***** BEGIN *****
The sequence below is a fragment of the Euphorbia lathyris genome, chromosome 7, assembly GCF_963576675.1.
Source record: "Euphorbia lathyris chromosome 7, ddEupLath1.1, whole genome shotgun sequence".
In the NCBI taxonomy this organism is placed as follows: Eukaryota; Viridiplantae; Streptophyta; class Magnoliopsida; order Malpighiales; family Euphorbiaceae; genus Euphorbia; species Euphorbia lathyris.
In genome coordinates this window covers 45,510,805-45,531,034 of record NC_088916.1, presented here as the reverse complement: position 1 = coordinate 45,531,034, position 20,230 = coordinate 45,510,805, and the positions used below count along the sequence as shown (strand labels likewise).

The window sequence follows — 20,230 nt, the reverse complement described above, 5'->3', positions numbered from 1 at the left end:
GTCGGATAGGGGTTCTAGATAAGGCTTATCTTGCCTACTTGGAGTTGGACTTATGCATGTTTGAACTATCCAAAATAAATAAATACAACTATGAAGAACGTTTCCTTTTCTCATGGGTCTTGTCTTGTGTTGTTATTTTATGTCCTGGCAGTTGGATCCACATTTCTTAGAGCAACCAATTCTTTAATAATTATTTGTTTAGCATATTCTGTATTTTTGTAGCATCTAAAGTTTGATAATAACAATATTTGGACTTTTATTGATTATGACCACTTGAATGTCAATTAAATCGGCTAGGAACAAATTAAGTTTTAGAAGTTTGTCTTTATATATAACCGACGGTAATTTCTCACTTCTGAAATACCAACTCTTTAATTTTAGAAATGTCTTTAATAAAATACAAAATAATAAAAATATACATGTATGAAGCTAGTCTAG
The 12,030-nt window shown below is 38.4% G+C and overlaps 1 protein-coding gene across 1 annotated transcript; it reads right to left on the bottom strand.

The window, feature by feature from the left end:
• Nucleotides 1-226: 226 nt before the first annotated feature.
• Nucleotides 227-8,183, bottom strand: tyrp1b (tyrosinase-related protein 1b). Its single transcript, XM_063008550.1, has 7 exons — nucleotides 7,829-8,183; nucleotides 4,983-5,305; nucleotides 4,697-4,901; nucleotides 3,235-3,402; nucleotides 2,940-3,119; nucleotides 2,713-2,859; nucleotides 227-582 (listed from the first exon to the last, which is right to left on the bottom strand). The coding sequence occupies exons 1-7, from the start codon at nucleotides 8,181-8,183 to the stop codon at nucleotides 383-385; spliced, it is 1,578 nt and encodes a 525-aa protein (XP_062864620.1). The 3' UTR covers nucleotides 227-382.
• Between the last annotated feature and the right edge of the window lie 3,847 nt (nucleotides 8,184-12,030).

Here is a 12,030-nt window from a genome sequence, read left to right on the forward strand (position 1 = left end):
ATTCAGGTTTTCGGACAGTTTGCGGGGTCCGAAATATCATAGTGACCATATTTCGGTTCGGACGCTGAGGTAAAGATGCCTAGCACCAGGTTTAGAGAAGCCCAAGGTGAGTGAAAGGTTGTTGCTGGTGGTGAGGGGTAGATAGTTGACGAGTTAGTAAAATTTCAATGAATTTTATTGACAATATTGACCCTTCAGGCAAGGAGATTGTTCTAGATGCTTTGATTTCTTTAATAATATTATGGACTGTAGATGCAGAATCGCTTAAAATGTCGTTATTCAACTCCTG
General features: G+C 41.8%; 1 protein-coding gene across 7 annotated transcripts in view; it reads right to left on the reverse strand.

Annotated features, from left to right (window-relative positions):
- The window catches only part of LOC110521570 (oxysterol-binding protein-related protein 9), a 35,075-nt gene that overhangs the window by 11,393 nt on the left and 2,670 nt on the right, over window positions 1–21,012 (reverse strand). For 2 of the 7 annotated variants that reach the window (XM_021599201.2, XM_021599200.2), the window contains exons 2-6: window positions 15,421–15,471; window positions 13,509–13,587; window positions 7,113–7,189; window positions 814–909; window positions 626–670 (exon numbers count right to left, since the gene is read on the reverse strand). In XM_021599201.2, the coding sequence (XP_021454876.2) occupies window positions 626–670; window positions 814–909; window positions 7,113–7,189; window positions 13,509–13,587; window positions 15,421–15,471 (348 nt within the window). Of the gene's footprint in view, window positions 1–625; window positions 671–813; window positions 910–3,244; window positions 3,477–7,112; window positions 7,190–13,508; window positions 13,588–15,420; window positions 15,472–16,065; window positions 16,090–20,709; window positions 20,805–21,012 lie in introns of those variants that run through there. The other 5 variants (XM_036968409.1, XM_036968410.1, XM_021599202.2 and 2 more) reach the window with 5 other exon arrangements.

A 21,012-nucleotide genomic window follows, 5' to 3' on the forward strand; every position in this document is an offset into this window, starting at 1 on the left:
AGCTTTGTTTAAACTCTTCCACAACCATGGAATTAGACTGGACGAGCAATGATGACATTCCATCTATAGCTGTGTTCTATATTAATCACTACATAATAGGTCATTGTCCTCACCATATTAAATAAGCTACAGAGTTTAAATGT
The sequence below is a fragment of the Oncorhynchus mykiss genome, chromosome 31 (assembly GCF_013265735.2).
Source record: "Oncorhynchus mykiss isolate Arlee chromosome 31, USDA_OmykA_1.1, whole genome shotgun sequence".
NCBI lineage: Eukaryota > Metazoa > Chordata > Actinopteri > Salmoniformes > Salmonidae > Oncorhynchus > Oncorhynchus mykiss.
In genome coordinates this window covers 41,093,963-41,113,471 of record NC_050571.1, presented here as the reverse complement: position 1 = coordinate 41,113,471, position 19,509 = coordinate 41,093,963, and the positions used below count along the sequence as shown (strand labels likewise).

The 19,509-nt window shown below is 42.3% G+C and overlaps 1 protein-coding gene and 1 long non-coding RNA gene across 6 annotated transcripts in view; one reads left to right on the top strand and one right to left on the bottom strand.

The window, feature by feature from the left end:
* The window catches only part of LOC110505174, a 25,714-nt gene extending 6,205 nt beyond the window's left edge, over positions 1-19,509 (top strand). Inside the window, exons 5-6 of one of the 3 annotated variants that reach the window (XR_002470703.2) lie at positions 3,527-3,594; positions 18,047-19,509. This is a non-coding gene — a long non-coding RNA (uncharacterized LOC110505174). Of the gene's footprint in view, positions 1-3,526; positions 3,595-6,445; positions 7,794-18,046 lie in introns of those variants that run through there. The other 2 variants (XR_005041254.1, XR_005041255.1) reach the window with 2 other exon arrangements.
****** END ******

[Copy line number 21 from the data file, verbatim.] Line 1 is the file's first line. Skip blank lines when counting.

NCBI lineage: Eukaryota > Metazoa > Chordata > Actinopteri > Salmoniformes > Salmonidae > Oncorhynchus > Oncorhynchus mykiss.